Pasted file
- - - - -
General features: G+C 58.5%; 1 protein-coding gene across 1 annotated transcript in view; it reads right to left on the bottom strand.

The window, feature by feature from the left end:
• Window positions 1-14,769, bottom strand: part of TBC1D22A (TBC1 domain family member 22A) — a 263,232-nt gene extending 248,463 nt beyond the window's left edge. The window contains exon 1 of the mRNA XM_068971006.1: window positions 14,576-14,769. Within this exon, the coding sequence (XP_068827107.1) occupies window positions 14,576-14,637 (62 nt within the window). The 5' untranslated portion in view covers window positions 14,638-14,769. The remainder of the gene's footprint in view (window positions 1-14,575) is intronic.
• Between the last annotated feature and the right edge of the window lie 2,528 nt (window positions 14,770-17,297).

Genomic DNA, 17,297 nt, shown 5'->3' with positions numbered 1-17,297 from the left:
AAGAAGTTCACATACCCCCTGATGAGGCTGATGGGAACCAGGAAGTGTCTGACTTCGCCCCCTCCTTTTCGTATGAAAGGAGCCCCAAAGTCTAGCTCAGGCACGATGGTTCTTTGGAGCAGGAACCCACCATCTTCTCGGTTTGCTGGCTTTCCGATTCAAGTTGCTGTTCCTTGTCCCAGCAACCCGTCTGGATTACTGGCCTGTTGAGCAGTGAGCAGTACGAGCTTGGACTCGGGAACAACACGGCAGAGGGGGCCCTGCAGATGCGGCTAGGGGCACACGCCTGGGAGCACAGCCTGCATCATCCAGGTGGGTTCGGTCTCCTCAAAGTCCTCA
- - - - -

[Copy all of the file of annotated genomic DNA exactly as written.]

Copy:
General features: G+C 58.5%; 1 protein-coding gene across 1 annotated transcript in view; it reads right to left on the bottom strand.

The window, feature by feature from the left end:
• Window positions 1-14,769, bottom strand: part of TBC1D22A (TBC1 domain family member 22A) — a 263,232-nt gene extending 248,463 nt beyond the window's left edge. The window contains exon 1 of the mRNA XM_068971006.1: window positions 14,576-14,769. Within this exon, the coding sequence (XP_068827107.1) occupies window positions 14,576-14,637 (62 nt within the window). The 5' untranslated portion in view covers window positions 14,638-14,769. The remainder of the gene's footprint in view (window positions 1-14,575) is intronic.
• Between the last annotated feature and the right edge of the window lie 2,528 nt (window positions 14,770-17,297).

Genomic DNA, 17,297 nt, shown 5'->3' with positions numbered 1-17,297 from the left:
AAGAAGTTCACATACCCCCTGATGAGGCTGATGGGAACCAGGAAGTGTCTGACTTCGCCCCCTCCTTTTCGTATGAAAGGAGCCCCAAAGTCTAGCTCAGGCACGATGGTTCTTTGGAGCAGGAACCCACCATCTTCTCGGTTTGCTGGCTTTCCGATTCAAGTTGCTGTTCCTTGTCCCAGCAACCCGTCTGGATTACTGGCCTGTTGAGCAGTGAGCAGTACGAGCTTGGACTCGGGAACAACACGGCAGAGGGGGCCCTGCAGATGCGGCTAGGGGCACACGCCTGGGAGCACAGCCTGCATCATCCAGGTGGGTTCGGTCTCCTCAAAGTCCTCA